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Kerala: Special NIA court convicts six PFI members for chopping the hand of Professor TJ Joseph in 2010

The alleged PFI members were found guilty of attempted murder, conspiracy, and various other offences under the Indian Penal Code (IPC). Additionally, some of the accused were also found guilty under the stringent Unlawful Activities (Prevention) Act (UAPA).

On the 12th of July, a Special National Investigation Agency (NIA) Court found six accused guilty in the 2010 Professor TJ Joseph’s hand-chopping case. All of the convicted accused are alleged members of the now-banned Islamist outfit Popular Front of India (PFI). 

Special NIA court judge Anil K Bhaskar pronounced the 5 accused guilty in the second phase of the trial in the case. The alleged PFI members were found guilty of attempted murder, conspiracy, and various other offences under the Indian Penal Code (IPC). Additionally, some of the accused were also found guilty under the stringent Unlawful Activities (Prevention) Act (UAPA). 

However, the court also acquitted five other accused in the case. The Special NIA court will now pronounce the sentences against the convicts tomorrow at around 3 PM.

The need for a second phase of the trial

Earlier, during the first phase, 31 accused were facing trial before the court. Later, in April 2015, 10 out of them were convicted for offences under the UAPA as well as the Explosive Substances Act, and the IPC. Three other accused were found guilty of harbouring the offenders. The remaining 18 accused were acquitted by the court. 

The 11 accused put on the second phase of the trial are those who had escaped after the first stage of the trial was over. However, they were later detained by the police. 

The NIA court found the accused Nassar, Sajil, Najeeb, Noushad, Kunju, and Ayoob guilty. The remaining six accused namely Shafeeq, Azeez, Rafi, Subair, and Mansoor were acquitted. 

However, Ashamannur Sawad, the main accused in the case is still absconding. As per the NIA Chargesheet, he was the one who chopped off Professor Joseph’s hand. 

Initially, the Kerala Police was investigating the case but it was later taken over by the NIA on the 9th of March, 2011. 

The case

In March 2010, one Malayalam Professor TJ Joseph prepared a set of questions for the Malayalam language paper for 2nd-year BCom students. Reportedly, one of the questions asked students to punctuate a conversation between God and a character.

The conversation was extracted from the book ‘Thirakathayude Reethisasthram‘, written by Malayalam Director Kunju Muhammed.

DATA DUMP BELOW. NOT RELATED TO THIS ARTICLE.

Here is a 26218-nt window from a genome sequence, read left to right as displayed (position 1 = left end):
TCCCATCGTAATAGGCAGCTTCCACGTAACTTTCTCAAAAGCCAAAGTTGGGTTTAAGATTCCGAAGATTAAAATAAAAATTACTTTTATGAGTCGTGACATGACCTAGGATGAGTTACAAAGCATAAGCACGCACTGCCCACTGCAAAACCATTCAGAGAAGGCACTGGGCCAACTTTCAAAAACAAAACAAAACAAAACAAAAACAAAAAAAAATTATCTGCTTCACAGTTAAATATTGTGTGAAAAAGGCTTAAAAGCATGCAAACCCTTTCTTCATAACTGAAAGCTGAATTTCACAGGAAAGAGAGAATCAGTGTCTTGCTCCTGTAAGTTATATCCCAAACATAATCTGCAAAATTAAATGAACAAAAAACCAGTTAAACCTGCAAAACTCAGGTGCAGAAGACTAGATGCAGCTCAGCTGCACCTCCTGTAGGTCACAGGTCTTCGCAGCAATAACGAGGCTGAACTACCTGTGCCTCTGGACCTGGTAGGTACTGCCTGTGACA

The character in the passage was a man suffering from schizophrenia and having a constant dialogue with God. Without thinking much about the consequences, he named the man ‘Muhammed’ after the name of the Malayalam director. 

However, Islamists were quick to label this as ‘blasphemy’ and interpreted the question as a conversation between Prophet Muhammad and God.

Later, the matter escalated further when the Jamaat-e-Islami-run newspaper, Madhyamam, reported about it. Subsequently, radical Islamic outfits such as the Popular Front of India (PFI), Campus Front of India (CFI), Indian Union Muslim League (IUML), and even the Congress party led large-scale protests against Professor TJ Joseph.

The Kerala Police lodged an FIR against Professor Joseph for stirring communal hatred under Section 295 of the Indian Penal Code (IPC). The Police arrested him when he allegedly tried to evade law enforcement authorities, however, he soon was released on bail. 

To make matters worse, Newman College, which is a Christian minority institute affiliated with Mahatma Gandhi University, fired Professor Joseph. 

On the fateful day of 4th of July, 2010, Joseph, 53 years old back then, was returning home from church in his car at about 8 AM. He was accompanied by his sister and mother. Within no time, a gang of 6 Islamists laid siege to his car. Armed with an axe, they chopped off his hand below the wrist and ditched the severed part in a nearby land. The assailants also stabbed the Professor in the leg and arm.

The Islamists burst crackers and bombs to create an atmosphere of panic. They soon fled the crime scene, leaving an injured Joseph to fend for himself.

Professor Joseph claimed religious fundamentalism was at the heart of the problem

Professor Joseph was dismissed from the service over alleged blasphemy. After this his financial condition deteriorated and his family was abandoned by everyone. The church excommunicated his family. Friends and family members stopped visiting his house out of the church’s fear. 

Distraught by the aftermath of the incident that turned the life of TJ Joseph upside down, his wife Salomi committed suicide on March 19, 2014.

In an interview with The Times of India in September 2021, Joseph refused to accept that punishing the accused will bring justice. He emphasised that religious fundamentalism was at the heart of the problem.

He said, “My attackers were blinded by fundamentalism, and they gave me only physical pain but what my own people did to me was even worse as it affected my family and me in all ways.” 

In 2020, Joseph’s memoir of the pain and suffering he endured over the false allegations of blasphemy was released in Malayalam. Its English translation by Nandkumar was later released under the title, “A Thousand Cuts: An Innocent Question and Deadly Answers”.

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